In IPL 2020, several edtech and esports sponsorships like Dream11, Byju’s, UNACADEMY became a big bet
The 13th season of the Indian Premier League (IPL 2020) was slated to begin on September 19, 2020, in the United Arab Emirates. In the aftermath of the pandemic, the IPL 2020 was unusual for several reasons, including a game without spectators, a 50% drop in sponsorship income and the absence of a home stadium. IPL 2020 was dominated by digital-first participants, particularly EdTech and Esports Sponsorships on the game to work its magic on them. So far, digital-first firms had invested over Rs 400 crore in sponsorships, ranging from Dream11 to Byju’s to UNACADEMY. Three EdTech and Esports Sponsorship companies — Dream11 (Rs 222 crore) (Esports company), Byju’s (Rs 201 crore) (EdTech company) and UNACADEMY (Rs 201 crore) (EdTech Company) – competed for the IPL 2020 title sponsorship (Rs 170 crore). Tata Sons were considered as the frontrunner bidder by many until the last minute.
The IPL 2020 began with a crisis when the Board of Control for Cricket in India (BCCI) announced that it would split ways with its long-term title sponsor VIVO due to China’s requests for a boycott amid rising antagonism between the two nations. With VIVO, which used to spend Rs 440 crore per year on the game, out of the picture, the BCCI had signed a one-year deal with fantasy sports website Dream11 for Rs 222 crore as its title sponsor.
Sundar Raman, Sports Advisor & Consultant, Formerly CEO Sports – Reliance, COO IPL, and MD MindShare, explained that it had been the case for the past 10-12 years of the IPL. Over time, the lead categories had changed. Previously, it was telecom, car, banking, and e-commerce; today, it’s EdTech, Esports and so on. IPL 2020 gave the finest chance for companies to generate quick recognition and huge reach over a short period and brands perceive substantial value in IPL depending on their life stage. It provided them with size and imagery, which was what they might be wanting.
The growth of digital-first firms as major sponsors in this IPL 2020 reflected the prevailing market mood, with customers across categories adopting a digital-first strategy. According to Charu Sharma, Director of Mashal Sports and a famous sports commentator, there were billions of objects floating around in the internet world urgently seeking attention, and new-age digital enterprises were receiving mountains of cash at that moment.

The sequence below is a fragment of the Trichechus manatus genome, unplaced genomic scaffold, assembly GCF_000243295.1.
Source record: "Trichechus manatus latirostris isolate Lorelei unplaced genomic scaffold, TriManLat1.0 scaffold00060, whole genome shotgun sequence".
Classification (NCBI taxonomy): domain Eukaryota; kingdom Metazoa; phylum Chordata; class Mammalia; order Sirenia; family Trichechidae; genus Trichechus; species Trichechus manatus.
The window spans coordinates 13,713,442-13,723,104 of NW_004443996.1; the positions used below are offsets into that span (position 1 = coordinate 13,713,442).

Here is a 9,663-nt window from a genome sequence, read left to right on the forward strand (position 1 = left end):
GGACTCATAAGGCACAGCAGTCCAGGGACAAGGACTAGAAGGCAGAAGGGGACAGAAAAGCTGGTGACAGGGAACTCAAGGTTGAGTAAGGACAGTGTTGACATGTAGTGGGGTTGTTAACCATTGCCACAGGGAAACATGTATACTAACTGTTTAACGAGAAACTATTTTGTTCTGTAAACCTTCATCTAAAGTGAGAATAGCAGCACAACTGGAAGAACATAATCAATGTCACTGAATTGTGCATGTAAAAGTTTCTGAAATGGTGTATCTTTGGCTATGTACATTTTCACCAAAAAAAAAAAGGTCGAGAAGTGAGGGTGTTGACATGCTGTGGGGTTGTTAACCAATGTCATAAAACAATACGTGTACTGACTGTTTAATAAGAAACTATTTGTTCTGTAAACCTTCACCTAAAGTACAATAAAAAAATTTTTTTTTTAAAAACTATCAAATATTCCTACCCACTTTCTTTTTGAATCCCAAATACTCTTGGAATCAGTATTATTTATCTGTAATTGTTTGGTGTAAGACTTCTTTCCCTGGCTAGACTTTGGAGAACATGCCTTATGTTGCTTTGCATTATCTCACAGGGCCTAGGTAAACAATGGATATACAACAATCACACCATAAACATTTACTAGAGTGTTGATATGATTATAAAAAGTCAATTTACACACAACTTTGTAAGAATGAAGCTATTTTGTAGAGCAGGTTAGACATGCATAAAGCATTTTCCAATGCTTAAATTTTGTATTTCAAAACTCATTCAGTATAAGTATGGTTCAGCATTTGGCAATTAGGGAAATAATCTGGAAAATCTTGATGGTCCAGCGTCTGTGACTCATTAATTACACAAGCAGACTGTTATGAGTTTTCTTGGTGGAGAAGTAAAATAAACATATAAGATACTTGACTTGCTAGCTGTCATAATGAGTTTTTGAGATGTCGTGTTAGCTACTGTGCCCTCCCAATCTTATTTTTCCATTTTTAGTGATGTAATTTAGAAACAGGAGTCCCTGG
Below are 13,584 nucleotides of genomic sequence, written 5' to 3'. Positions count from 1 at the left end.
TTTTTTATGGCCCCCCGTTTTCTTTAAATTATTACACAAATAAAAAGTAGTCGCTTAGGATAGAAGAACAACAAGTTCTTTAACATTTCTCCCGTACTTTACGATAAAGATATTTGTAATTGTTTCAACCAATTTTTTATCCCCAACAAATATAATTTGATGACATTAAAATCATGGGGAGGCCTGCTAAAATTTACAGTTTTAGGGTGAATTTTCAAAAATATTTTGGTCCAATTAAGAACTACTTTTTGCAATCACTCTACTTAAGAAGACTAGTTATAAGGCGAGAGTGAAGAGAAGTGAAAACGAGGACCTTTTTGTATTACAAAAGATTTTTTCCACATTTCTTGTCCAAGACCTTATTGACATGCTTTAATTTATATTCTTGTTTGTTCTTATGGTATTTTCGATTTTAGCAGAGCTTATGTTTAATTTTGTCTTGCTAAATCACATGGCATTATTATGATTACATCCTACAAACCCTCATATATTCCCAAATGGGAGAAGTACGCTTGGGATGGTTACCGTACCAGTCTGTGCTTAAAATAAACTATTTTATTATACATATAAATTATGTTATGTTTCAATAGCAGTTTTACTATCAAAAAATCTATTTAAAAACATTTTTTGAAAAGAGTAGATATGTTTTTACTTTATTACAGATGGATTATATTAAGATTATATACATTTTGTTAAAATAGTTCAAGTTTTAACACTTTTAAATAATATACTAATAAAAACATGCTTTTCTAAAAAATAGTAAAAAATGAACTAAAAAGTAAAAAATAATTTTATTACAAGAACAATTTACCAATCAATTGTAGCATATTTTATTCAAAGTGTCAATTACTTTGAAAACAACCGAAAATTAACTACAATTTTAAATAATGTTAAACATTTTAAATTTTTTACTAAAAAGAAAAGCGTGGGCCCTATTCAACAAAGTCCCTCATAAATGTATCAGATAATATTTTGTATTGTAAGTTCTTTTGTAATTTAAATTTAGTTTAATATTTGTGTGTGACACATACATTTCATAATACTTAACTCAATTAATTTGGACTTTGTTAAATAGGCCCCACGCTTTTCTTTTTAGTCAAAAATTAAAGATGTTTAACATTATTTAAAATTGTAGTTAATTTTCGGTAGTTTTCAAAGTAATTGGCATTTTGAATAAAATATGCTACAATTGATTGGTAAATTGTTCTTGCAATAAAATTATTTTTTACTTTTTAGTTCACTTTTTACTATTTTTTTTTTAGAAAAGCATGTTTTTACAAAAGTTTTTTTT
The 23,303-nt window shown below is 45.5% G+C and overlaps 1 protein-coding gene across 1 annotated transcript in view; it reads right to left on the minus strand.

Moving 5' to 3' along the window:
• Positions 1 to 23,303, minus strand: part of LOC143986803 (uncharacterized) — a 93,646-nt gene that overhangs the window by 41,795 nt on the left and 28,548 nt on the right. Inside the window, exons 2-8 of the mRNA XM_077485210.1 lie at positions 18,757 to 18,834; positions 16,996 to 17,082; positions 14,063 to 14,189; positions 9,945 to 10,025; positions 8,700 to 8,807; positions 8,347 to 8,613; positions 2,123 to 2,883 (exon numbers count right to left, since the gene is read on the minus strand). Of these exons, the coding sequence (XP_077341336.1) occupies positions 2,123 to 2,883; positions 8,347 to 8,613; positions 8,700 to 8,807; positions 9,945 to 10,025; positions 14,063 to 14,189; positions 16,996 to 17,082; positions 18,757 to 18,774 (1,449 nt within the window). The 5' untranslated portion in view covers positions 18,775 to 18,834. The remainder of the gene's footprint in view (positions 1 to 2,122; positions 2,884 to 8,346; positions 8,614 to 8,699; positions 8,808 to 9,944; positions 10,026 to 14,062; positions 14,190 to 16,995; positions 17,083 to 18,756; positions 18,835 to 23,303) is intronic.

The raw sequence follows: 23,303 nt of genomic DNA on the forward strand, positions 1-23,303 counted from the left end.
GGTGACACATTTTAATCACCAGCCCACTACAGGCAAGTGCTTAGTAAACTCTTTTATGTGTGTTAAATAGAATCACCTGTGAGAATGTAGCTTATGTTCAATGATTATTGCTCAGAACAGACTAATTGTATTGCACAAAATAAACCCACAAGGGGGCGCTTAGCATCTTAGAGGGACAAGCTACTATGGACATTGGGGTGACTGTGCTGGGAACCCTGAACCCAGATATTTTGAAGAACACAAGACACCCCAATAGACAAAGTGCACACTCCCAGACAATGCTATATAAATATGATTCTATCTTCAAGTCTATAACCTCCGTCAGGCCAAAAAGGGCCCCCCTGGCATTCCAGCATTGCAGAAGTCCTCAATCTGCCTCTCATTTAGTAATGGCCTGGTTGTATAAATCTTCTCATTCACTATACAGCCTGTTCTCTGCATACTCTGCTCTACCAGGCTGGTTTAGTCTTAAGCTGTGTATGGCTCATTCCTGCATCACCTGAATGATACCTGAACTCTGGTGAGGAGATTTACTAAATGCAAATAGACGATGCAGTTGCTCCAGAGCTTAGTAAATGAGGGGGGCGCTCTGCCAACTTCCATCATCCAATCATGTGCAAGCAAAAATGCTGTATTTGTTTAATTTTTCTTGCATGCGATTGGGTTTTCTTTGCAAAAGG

When discussing how legacy companies have fallen to digital-first players in IPL 2020, Sharma stated, “Legacy brands, as well as other regular consumer brands, who were the usual suspects on TV during the IPL, are struggling to cope with the terrible economic tsunami caused by the Covid-19. Perhaps, high-cost advertising does not fit into their recovery strategies. Add to this, the pullback by major Chinese telecom brands. Also, remember, legacy brands belong to companies that depend on long-term strategies and budget decisions are taken well in advance. The long delay in confirming IPL dates may not have suited them.”
There had been an outright ban on all athletic activities for the past five months or so. In reality, consumers had run out of stuff to watch on TV and OTT platforms and they were all seeking new content, which IPL 2020 promises to deliver. Experts believed that with IPL 2020 eventually taking place despite the ongoing pandemic, the league would benefit from the pent-up viewership, which was projected to be 25% greater than the previous season.
The official broadcaster of the IPL, Star India, had increased ad prices by 20-25 percent. Advertisement charged for the 13th IPL would range from Rs 12 lakh/10 seconds to Rs 12.5 lakh/10 seconds. Ad prices for the tournament on Disney+Hotstar had also been increased from 120 CPM for a 10-second commercial to 180-200 CPM. According to sources familiar with the situation, Star was giving deals ranging from Rs 10 lakh to Rs 5 crore.
This IPL 2020 would be engraved in the minds of the eight franchises for a long time. And not because of the good memories it evoked. The general drop in sponsorship money, as well as a 20-30% anticipated drop in franchise revenue, had contributed to IPL club owners’ concerns. Despite the difficulties, team franchises had been negotiating sponsorship in IPL values and had been able to get several high-profile sponsors.
Because on-ground and on-air sponsorship in IPL were very expensive, franchise sponsorships had traditionally played an important role because they allowed comparatively smaller businesses with lesser budgets to sample the league’s unrivaled marketing power.